Sask. Party handling of healthcare challenges shows lack of knowledge

There is a “rule” of sorts that every politician I’ve ever met adheres to without reservation, that being the one that says, if he/she is caught off guard by a lack of knowledge on a topic of conditions to be applied towards resolving inadequate policy of any governmental program, bite your lip before saying anything controversial, lest it inevitably demonstrates your own stupidity for not having such information available to yourself.
Several columns back, I distinctively recall recommending to the Saskatchewan Party that before Premier Moe makes any public statement that may result in controversy or voters interpreting it as having legitimacy, they should have someone in Cabinet who, to put thing metaphorically, “takes away his keys” – at least until someone can actually advise him as to how his statements may reflect a bias towards favouring a particular segment of voters (the “Karens” of this world) whose vote he desperately needs in order to survive in the 2024 election, and were the government to even follow up on the pathway he is advocating would result in the health, safety and wellbeing of all its citizens to be potentially if not dangerously compromised.
The premier’s comments about what the provincial government’s response would be were the federal government to require issuance of a “digital ID” in return for increased health care funding is one such comment. 
If you haven’t been paying attention as to the negotiation process going on between the federal and provincial / territorial governments as to this sensitive topic, the issue is straightforward. The Covid pandemic has exposed huge gaps in the delivery of our Medicare system; at least 2 million Canadians don’t have a family physician, waiting times for surgery are increasing, and those persons currently trained to assist in the health restoration component of this process are leaving in droves due to their massively increasing workloads. Provincial and territorial governments constitutionally required to administer such concerns need that massive funding increase being promised by the feds, but to Scott Moe, IF it means that everyone in the province is now assigned a digital ID that ties directly to their health records, he will oppose any acceptance of the offer.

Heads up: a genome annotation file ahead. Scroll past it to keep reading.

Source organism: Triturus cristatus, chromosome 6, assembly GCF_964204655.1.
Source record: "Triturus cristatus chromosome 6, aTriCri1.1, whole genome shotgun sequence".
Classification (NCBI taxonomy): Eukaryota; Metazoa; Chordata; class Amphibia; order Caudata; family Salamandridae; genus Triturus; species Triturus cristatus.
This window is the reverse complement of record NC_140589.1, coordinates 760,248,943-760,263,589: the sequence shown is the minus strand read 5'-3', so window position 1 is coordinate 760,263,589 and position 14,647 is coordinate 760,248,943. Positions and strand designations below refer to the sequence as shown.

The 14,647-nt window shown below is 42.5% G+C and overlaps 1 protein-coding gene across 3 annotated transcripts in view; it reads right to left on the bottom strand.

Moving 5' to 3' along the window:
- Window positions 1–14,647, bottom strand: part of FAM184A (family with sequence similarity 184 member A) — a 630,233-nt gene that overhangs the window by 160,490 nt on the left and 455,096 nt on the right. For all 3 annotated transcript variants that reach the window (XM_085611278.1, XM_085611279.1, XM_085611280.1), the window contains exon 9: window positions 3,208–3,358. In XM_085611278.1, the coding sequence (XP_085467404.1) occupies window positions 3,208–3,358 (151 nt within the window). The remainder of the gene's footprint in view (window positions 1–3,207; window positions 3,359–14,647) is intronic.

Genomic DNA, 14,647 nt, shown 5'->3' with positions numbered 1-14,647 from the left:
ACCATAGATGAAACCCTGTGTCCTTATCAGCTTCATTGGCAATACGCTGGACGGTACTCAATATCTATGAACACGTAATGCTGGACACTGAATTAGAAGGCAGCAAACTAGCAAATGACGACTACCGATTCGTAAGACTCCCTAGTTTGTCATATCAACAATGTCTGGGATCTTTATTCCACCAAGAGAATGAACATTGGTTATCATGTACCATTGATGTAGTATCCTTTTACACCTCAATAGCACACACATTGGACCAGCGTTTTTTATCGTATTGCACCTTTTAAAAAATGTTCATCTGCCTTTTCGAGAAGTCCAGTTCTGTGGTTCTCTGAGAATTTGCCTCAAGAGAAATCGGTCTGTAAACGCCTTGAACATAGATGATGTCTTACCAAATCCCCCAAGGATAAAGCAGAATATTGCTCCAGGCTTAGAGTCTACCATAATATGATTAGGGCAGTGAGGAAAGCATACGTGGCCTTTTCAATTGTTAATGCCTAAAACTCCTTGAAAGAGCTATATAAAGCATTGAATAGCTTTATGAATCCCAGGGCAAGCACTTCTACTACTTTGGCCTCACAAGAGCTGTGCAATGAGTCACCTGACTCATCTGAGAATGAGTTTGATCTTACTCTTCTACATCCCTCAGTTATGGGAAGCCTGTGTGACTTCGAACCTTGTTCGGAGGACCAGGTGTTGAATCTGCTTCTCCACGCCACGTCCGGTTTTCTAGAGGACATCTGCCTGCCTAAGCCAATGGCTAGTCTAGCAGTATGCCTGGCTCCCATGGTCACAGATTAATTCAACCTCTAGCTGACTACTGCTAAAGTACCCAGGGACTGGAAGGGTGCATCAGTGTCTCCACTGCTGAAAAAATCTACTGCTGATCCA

The premier is unbelievably offside on this issue, and here’s some of the many reasons as to “why” his stance is not only obtuse, but costly and dangerous to even the most “well” of us:
Everyone already has a “digital ID” of sorts; it’s called our Health Care Card – which, by the way, is how you are able to receive patient care without having to check your bank account before taking yourself or an ill member of your family to see that physician;
Saskatchewan already has many of your health care records on file, particularly those with respect to special tests and procedures – blood work, x-rays, surgical procedures, visits to a physician’s office, and referrals, to name but a few – that enable the attending physician to “short list” possible reasons for your current malaise, thereby potentially eliminating the costly need to re-run any such tests or analytic performances previously performed and found to be negative;